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Business

Maintenance is the latest battlefield in Japan's solar industry

Failure to monitor and repair panels leading to lost capacity, revenue

Ricoh has expanded its solar power maintenance operations throughout Japan.

TOKYO -- With declining energy purchase prices discouraging construction of new solar farms in Japan, companies are finding new business opportunities in maintenance, aided in part by new legal requirements. 

MS&AD Insurance Group units Mitsui Sumitomo Insurance Group and Aioi Nissay Dowa Insurance will partner with electronics maker Omron, NTT Facilities and Goldman Sachs-affiliated Smart Energy to bundle insurance policies with maintenance services.

While the MS&AD camp will offer policies covering damage to power generation facilities, its partners will remotely monitor the plants and perform repairs when trouble occurs.

MS&AD has about 20,000 solar insurance contracts, controlling half of the domestic industry with sales of about 5 billion yen ($44.1 million). Further growth is expected since the uninsured rate is more than 50%. The company hopes to maintain its share by offering insurance policies along with maintenance services.

Japanese electronics maker Ricoh has expanded its solar power maintenance offices from just two in Tokyo and Osaka to six throughout Japan, including the Tohoku region and Kyushu. The company also built up its dedicated repair staff sixfold to about 30 people.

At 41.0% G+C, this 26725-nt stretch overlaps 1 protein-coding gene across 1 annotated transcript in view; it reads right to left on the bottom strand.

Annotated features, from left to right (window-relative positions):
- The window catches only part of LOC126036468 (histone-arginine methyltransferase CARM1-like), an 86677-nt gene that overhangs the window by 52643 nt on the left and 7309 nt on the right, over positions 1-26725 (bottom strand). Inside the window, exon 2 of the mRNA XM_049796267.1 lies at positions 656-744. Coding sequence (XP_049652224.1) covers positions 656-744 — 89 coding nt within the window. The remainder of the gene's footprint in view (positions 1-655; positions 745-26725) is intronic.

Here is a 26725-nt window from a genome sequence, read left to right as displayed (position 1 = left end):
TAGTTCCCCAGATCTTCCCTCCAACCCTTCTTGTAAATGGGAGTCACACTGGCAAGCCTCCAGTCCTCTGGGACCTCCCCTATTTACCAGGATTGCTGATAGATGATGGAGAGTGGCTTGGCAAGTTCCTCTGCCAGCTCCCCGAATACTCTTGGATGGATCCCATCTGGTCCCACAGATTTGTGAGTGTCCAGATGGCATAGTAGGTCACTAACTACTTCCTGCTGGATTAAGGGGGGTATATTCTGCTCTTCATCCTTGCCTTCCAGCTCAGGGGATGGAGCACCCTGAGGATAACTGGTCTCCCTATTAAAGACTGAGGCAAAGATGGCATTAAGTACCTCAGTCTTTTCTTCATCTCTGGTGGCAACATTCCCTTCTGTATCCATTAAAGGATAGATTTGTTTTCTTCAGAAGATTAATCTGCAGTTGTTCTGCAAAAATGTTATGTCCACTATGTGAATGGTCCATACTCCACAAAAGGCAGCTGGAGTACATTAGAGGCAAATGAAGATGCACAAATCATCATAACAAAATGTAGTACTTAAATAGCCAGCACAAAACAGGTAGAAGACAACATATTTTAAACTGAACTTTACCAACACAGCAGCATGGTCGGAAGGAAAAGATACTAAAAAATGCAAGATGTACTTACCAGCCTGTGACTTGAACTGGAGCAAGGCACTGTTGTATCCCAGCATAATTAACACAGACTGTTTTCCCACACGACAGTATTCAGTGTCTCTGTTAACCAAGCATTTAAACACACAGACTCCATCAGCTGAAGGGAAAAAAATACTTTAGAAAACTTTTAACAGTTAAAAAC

Ricoh already performs maintenance on 250 plants throughout Japan, but the bulk of such work is outsourced by panel makers or construction companies. Going forward, the company will use its own salespeople to directly market throughout the country, targeting a 10% share of the market.

Some panel makers offer maintenance to solar power plants that employ their products. But electronics giant Sharp has begun to perform repairs at facilities that use rival products in a bid to expand its own business turf.

Five years have passed since Japan began its feed-in-tariff system, a program that encourages renewable energy production by fixing the price at which such power is purchased by utilities. Solar power facilities now dot the country's landscape. Initially, solar power was said to be maintenance-free, but some facilities have lost more than 10% of their capacity by failing to monitor and repair defective panels.

Revisions to Japan's renewable energy law in April now make maintenance mandatory. Those that do not comply could lose permission to sell energy back to the grid. Japan's 30 billion yen solar power maintenance industry is expanding every year and is expected to reach 100 billion yen by fiscal 2030, according to market research firm Fuji Keizai. 

Meanwhile, the price at which electricity is sold back to the grid has nearly halved over the last five years, making the construction of new power plants a less profitable prospect. As fewer new plants are built, solar power companies will likely put greater effort into ensuring stable revenue by avoiding lost capacity at excising facilities.

(Nikkei)

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